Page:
Couple’s marriage not valid in NY, but agreement on “‘divorce’ payment is
NEW YORK The marriage of two men in Massachusetts is not recognized by the state, but an agreement the couple made for one to pay the other $780,000 if they split is valid and legally enforceable, a judge has ruled.
The ruling, published Monday, Jan. 8, came in the separation of lawyer David Gonzalez and real estate investor Steven Green. They moved in together in a New York City suburb in 2001, married in February 2005, and made the agreement the following September.
Claiming cruel and inhuman treatment, Gonzalez sought a divorce in January 2006. Green wanted a ruling that they were never married and asked that the property he had given Gonzalez, including a ski house and two automobiles, be returned.
Although the marriage was void in New York, which does not recognize same-sex nuptials, such agreements can be made “provided only that illicit sexual relations were not part of the consideration of the contract,” State Supreme Court Justice Phyllis Gangel-Jacob wrote.
Green’s lawyer, Yonatan Levoritz, said he will file an appeal next week to try to get his client’s $780,000 back.
ACLU, school officials reach settlement in lawsuit over gay-straight alliance
ATLANTA, Ga. The American Civil Liberties Union has announced that it has reached a settlement agreement with officials in White County, Ga., who were sued after refusing to allow a gay-straight alliance to meet on campus.
The ACLU represents students in the club, who have been trying to meet at White County High School since January of 2005.
The terms of the settlement agreement include policies for ninth through 12th grades that make it clear that harassment against LGBT students is not permitted on campus. The school has also agreed to provide their faculty with annual training sessions on how to deal with and prevent anti-gay harassment.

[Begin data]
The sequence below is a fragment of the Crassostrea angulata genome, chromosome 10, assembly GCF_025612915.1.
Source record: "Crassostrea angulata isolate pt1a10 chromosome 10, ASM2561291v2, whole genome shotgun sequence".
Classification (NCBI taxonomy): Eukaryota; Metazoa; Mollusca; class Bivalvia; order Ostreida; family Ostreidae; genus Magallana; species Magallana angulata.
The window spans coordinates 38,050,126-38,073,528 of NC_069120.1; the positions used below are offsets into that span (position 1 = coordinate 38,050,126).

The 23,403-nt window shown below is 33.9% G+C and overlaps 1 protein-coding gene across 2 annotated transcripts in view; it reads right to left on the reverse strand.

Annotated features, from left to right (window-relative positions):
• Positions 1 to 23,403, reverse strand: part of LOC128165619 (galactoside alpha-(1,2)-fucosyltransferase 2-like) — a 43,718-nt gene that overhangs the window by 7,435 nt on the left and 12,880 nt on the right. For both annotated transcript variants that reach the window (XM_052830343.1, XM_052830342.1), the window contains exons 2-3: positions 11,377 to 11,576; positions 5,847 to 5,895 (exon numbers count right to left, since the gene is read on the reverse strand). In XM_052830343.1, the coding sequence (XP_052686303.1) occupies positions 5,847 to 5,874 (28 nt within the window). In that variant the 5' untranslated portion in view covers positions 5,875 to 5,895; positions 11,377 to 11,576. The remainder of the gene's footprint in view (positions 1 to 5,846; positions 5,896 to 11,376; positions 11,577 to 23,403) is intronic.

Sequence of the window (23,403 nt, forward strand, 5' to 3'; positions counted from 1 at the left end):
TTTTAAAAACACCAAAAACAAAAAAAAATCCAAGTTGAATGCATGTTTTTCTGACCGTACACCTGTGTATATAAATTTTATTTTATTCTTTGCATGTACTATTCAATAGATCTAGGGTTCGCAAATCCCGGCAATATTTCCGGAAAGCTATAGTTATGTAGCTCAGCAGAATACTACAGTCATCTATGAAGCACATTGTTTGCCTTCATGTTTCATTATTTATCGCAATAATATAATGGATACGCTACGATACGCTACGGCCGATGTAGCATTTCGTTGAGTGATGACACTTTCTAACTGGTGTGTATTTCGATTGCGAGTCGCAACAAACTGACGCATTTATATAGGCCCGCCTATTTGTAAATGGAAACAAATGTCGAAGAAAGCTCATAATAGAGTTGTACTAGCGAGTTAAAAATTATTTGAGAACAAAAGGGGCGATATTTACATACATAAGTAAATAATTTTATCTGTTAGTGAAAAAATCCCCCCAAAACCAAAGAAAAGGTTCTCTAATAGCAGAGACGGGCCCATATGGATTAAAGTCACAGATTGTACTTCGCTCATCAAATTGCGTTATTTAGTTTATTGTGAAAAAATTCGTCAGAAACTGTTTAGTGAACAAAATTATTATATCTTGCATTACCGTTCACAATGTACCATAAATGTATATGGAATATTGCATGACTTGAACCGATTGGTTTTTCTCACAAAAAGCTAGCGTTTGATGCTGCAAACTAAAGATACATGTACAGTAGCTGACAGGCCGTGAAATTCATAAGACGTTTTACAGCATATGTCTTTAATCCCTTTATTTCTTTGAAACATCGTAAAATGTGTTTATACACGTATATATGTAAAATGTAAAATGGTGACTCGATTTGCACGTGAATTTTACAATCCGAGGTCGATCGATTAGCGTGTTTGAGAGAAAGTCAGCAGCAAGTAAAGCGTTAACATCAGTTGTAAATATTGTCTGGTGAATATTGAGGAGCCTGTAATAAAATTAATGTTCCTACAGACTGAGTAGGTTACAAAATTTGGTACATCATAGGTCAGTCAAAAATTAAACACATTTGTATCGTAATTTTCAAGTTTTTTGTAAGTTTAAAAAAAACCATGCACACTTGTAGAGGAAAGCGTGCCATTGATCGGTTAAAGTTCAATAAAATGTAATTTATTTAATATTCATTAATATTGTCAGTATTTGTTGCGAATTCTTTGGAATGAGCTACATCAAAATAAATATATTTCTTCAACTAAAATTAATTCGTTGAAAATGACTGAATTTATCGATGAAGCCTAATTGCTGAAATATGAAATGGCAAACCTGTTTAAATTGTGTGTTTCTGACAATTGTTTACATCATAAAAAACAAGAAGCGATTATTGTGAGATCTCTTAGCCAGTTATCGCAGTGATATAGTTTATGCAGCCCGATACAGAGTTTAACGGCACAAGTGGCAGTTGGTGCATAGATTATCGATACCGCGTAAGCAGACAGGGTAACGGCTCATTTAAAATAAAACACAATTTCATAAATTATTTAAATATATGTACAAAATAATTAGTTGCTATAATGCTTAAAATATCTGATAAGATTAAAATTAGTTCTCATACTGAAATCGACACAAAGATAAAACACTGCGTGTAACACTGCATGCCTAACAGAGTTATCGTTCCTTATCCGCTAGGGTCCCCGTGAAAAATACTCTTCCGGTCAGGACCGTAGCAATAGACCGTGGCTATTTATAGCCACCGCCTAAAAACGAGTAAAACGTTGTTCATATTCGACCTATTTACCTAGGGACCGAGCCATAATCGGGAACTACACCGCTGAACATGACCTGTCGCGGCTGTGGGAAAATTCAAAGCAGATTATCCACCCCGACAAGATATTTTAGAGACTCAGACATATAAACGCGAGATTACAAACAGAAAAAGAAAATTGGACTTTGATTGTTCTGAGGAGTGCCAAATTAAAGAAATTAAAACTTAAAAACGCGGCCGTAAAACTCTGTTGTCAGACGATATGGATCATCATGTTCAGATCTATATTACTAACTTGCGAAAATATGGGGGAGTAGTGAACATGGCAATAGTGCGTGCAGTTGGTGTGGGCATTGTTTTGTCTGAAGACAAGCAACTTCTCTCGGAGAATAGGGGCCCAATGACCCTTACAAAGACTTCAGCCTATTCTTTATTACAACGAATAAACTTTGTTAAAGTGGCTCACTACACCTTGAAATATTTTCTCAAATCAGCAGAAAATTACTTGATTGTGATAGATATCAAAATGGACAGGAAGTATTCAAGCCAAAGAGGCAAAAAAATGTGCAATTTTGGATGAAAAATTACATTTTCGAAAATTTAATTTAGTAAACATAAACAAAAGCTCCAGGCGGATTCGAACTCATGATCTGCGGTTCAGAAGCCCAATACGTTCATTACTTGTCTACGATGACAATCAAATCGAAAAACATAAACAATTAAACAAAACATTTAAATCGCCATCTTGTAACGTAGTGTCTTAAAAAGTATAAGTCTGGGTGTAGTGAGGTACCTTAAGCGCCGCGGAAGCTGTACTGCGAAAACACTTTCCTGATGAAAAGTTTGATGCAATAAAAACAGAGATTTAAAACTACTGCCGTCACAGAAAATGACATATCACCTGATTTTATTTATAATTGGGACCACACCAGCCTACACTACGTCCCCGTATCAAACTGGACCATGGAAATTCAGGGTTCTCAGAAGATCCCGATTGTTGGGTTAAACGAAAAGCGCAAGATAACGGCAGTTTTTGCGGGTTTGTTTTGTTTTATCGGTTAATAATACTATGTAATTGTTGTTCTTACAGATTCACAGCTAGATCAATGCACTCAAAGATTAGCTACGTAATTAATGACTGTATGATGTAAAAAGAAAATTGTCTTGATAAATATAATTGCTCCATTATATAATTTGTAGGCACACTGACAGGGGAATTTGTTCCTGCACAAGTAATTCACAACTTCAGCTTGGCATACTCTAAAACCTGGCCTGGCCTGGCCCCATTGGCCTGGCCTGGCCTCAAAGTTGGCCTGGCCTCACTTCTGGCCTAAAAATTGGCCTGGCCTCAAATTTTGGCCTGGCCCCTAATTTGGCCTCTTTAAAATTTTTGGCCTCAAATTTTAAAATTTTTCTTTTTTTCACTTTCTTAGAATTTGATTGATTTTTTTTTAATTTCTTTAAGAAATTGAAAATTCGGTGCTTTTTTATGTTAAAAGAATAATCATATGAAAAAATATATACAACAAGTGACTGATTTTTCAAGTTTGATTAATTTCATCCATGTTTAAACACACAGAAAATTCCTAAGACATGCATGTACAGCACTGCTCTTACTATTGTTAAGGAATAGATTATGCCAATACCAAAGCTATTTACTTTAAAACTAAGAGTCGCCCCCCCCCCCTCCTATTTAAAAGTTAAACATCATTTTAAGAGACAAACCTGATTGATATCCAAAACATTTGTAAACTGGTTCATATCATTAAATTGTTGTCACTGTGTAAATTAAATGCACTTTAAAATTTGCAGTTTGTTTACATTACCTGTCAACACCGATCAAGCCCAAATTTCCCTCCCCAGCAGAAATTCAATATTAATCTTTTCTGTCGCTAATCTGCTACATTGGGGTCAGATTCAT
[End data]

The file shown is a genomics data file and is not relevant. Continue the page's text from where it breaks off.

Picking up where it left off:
The case arose after White County High School announced the elimination of all non-curricular clubs shortly after the formation of the GSA.
The ACLU brought a lawsuit against the school district in February 2006, claiming that the school officials violated the students’ rights under the federal Equal Access Act, which requires schools to provide equal treatment to all non-curricular clubs, along with other civil rights violations.
In July of 2006, a federal judge issued a permanent injunction against the school, requiring it to allow the GSA and other school clubs to meet.
Gay marriage opponents withdraw federal lawsuit
BOSTON Gay marriage opponents have withdrawn a federal lawsuit that sought $5 million from lawmakers who blocked a vote in November on a proposed constitutional amendment outlawing same-sex marriage.
The decision to withdraw the lawsuit came two days after lawmakers voted to advance the amendment.
The measure still needs approval in the next legislative session before it can appear on the ballot in 2008.
VoteOnMarriage.org filed the lawsuit in December against 109 lawmakers who voted to adjourn the Legislature without considering the amendment. It claimed the lawmakers violated supporters’ rights to free speech, to petition the government and due process under the law.
Glen Lavy, a lawyer representing VoteOnMarriage.org, said there was no reason to pursue the case “now that the Legislature has chosen to do the right thing and vote.”
The decision also follows the threat of a countersuit by 14 of 109 lawmakers. The lawmakers sent a letter to the group on Dec. 29 calling the suit frivolous and giving them 21 days to withdraw it.
TV news anchor marries partner 1 day after amendment advances in Legislature
Boston’s 7 News anchor Randy Price married his longtime partner, Mark Steffen, on the steps of the statehouse Friday, Jan. 5, one day after a proposed ban on same-sex marriage advanced in the Massachusetts Legislature, according to a report in The Advocate.
“Our timing couldn’t be better,” Price told BostonHerald.com, referring to the marriage ban. “But actually it’s pure coincidence since [today] is our 30th anniversary.”
Price said he and Steffen wanted to swap vows on the capitol steps for “symbolic reasons.”
This article appeared in the Dallas Voice print edition, January 12, 2006.